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New Jersey Senator Introduces New Immigration Bill

On Behalf of | Jul 4, 2011 | Immigration Reform |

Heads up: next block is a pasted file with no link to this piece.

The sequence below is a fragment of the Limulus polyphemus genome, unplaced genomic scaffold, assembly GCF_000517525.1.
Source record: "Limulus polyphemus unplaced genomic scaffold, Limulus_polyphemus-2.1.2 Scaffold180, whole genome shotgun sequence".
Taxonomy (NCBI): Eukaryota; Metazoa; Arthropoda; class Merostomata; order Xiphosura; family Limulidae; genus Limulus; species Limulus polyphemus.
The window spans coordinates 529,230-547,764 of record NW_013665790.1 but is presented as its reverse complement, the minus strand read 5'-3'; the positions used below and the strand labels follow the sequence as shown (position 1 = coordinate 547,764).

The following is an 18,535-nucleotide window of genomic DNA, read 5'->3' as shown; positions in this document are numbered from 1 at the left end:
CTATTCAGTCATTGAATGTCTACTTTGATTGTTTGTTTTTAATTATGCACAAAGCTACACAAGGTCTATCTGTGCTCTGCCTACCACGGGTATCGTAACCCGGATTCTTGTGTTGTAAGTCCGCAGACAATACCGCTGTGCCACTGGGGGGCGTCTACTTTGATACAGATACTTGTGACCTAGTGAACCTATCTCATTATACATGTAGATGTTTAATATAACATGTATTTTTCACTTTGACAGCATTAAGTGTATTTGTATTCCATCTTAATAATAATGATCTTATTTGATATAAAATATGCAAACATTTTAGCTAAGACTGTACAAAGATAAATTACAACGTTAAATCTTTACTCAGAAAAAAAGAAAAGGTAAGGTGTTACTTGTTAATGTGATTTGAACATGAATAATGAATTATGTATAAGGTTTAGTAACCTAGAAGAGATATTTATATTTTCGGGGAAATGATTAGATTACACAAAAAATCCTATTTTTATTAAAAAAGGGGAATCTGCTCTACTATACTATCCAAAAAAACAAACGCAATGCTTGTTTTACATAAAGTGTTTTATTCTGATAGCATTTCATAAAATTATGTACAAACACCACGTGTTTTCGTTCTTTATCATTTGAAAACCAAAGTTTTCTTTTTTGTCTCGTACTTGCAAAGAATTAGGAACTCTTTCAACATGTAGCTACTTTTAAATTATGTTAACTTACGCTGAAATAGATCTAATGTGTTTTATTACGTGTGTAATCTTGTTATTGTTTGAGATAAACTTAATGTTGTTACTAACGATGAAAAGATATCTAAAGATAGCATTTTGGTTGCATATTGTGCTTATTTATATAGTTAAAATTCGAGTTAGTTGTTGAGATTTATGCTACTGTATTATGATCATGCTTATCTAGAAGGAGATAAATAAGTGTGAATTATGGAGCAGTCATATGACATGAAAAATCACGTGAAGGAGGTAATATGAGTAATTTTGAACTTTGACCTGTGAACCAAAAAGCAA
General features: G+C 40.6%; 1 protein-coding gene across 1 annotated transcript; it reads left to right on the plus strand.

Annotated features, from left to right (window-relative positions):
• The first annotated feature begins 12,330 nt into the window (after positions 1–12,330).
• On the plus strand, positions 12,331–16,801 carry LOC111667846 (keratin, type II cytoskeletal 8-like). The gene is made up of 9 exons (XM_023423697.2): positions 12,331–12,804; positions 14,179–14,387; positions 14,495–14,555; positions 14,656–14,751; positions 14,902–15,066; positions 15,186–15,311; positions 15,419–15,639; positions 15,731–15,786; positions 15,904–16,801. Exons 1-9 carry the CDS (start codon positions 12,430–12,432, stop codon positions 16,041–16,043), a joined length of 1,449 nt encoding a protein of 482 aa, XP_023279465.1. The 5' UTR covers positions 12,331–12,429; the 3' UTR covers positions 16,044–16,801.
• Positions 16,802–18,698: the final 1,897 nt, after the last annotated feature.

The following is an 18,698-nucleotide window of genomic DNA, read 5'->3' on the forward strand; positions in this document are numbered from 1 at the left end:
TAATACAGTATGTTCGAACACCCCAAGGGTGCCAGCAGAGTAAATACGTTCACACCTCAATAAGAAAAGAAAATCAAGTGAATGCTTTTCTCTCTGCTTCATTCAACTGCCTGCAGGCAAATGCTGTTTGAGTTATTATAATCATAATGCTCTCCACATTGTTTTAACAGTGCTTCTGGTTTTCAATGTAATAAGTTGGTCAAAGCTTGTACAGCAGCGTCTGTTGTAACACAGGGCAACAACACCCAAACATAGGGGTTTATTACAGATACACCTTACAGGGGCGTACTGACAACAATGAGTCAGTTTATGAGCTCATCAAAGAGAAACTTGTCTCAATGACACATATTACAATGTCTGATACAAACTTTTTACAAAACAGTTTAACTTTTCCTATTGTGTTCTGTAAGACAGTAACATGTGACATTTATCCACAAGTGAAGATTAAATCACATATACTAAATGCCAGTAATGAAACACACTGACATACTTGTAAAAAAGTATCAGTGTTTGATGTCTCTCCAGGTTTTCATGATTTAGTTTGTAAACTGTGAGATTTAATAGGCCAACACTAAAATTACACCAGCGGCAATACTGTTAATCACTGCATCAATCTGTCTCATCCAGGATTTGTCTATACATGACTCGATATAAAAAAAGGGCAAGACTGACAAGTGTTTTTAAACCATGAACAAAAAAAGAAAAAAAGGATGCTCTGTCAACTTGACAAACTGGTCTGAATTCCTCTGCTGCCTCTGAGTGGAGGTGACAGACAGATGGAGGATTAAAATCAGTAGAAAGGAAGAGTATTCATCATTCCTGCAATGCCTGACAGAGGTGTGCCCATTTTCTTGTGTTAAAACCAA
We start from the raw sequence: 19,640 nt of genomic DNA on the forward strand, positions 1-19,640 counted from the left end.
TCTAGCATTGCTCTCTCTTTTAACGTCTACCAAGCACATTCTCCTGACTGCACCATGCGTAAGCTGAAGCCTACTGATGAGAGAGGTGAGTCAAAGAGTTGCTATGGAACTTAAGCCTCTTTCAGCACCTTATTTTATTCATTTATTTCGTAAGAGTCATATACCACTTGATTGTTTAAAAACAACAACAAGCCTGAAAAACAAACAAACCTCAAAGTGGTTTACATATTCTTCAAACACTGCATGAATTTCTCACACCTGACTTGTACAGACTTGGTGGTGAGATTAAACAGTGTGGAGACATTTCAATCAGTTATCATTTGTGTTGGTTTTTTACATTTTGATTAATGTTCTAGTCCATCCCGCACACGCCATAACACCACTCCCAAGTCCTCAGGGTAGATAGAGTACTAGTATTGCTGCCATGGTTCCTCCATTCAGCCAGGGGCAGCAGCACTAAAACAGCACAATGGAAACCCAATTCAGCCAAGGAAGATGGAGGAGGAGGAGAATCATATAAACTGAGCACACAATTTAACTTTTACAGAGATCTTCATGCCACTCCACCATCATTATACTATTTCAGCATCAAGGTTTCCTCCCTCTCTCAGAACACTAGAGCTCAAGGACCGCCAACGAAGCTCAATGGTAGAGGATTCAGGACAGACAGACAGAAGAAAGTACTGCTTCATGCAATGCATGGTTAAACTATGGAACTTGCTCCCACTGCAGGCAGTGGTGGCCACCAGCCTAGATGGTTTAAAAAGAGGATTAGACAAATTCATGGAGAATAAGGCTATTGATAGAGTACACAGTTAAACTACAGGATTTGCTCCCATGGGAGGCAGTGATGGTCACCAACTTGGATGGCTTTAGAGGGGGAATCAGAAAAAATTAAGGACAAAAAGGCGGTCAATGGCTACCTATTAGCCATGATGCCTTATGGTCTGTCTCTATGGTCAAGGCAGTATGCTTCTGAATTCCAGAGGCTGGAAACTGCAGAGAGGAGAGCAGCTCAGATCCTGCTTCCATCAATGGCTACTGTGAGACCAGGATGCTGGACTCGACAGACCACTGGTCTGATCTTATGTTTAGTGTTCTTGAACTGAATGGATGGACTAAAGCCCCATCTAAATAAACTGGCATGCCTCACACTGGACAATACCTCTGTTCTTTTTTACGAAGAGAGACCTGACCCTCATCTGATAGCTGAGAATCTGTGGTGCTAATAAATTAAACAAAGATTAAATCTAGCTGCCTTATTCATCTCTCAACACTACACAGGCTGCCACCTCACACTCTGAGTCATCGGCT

Late last month, New Jersey’s own Senator Robert Menendez, along with six other Democrats introduced a new bill titled the “Comprehensive Immigration Reform Act of 2011.” The proposed legislation, drafted by Senator Menendez, includes several provisions that aspire to “…fix a broken immigration system that weakens our national security, hurts our workers and falls short of the most basic standard of justice,” as Senator Dick Durbin of Illinois puts it.The bill contains measures that strengthen the country’s border security, as well as expanded penalties for passport and document fraud. Additionally, it specifies new criminal penalties for fraud and misuse of social security numbers. On the other hand, the bill does pave the way for undocumented immigrants to fix their status and become Americans, provided that they register with the government, pay penalties and taxes, as well as learn English. It appears to be a very balanced bill and among the first this year that incorporates bipartisan views that aim to promote immigration reform while not neglecting accountability and enforcement. For example, as part of the bill, changes will be implemented in the Secure Communities Program to ensure that the program is not abused and targets the criminal aliens it purports to apprehend. This program had been launched to enable local law enforcement to share with and run fingerprint information against not only the FBI criminal database but also DHS immigration databases. As written about earlier in our New Jersey Immigration Lawyers Blog, this program could pose serious threats to the integrity of this nation if left unfettered. New Jersey Senator Menendez and his team of co-sponsors offer the country an alternative, thoughtful solution compared to the temporary fixes that immigration “restrictionists” have proposed so far – typically enforcement-only policies with no counter-balancing measures to do anything constructive with the 11 million people who are already here. Let’s hope that it gains some ground in Congress

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